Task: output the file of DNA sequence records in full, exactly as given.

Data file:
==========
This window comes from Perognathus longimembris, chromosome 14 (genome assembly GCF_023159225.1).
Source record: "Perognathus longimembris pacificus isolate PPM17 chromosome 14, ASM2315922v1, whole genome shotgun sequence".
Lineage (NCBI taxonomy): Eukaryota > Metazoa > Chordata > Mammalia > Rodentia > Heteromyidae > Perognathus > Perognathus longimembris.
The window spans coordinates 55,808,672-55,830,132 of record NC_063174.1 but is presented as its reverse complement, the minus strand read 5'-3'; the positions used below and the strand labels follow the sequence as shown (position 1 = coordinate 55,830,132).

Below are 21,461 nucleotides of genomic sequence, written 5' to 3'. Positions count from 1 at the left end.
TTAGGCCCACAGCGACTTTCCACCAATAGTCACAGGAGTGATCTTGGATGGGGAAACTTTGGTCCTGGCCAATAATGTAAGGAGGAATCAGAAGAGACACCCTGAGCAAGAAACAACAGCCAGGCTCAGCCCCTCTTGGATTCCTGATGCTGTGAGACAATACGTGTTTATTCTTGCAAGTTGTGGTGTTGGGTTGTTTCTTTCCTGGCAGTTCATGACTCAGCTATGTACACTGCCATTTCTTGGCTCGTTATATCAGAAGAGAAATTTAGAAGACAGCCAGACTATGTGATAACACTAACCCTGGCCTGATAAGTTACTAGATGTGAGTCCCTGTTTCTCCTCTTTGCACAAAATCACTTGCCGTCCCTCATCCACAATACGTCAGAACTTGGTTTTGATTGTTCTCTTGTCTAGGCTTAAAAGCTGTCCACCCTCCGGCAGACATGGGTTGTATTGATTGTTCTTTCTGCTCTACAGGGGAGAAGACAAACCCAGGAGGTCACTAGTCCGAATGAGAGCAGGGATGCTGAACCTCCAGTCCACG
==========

This window comes from Perognathus longimembris, chromosome 14 (genome assembly GCF_023159225.1).
Source record: "Perognathus longimembris pacificus isolate PPM17 chromosome 14, ASM2315922v1, whole genome shotgun sequence".
Lineage (NCBI taxonomy): Eukaryota > Metazoa > Chordata > Mammalia > Rodentia > Heteromyidae > Perognathus > Perognathus longimembris.
The window spans coordinates 55,808,672-55,830,132 of record NC_063174.1 but is presented as its reverse complement, the minus strand read 5'-3'; the positions used below and the strand labels follow the sequence as shown (position 1 = coordinate 55,830,132).

Below are 21,461 nucleotides of genomic sequence, written 5' to 3'. Positions count from 1 at the left end.
TTAGGCCCACAGCGACTTTCCACCAATAGTCACAGGAGTGATCTTGGATGGGGAAACTTTGGTCCTGGCCAATAATGTAAGGAGGAATCAGAAGAGACACCCTGAGCAAGAAACAACAGCCAGGCTCAGCCCCTCTTGGATTCCTGATGCTGTGAGACAATACGTGTTTATTCTTGCAAGTTGTGGTGTTGGGTTGTTTCTTTCCTGGCAGTTCATGACTCAGCTATGTACACTGCCATTTCTTGGCTCGTTATATCAGAAGAGAAATTTAGAAGACAGCCAGACTATGTGATAACACTAACCCTGGCCTGATAAGTTACTAGATGTGAGTCCCTGTTTCTCCTCTTTGCACAAAATCACTTGCCGTCCCTCATCCACAATACGTCAGAACTTGGTTTTGATTGTTCTCTTGTCTAGGCTTAAAAGCTGTCCACCCTCCGGCAGACATGGGTTGTATTGATTGTTCTTTCTGCTCTACAGGGGAGAAGACAAACCCAGGAGGTCACTAGTCCGAATGAGAGCAGGGATGCTGAACCTCCAGTCCACG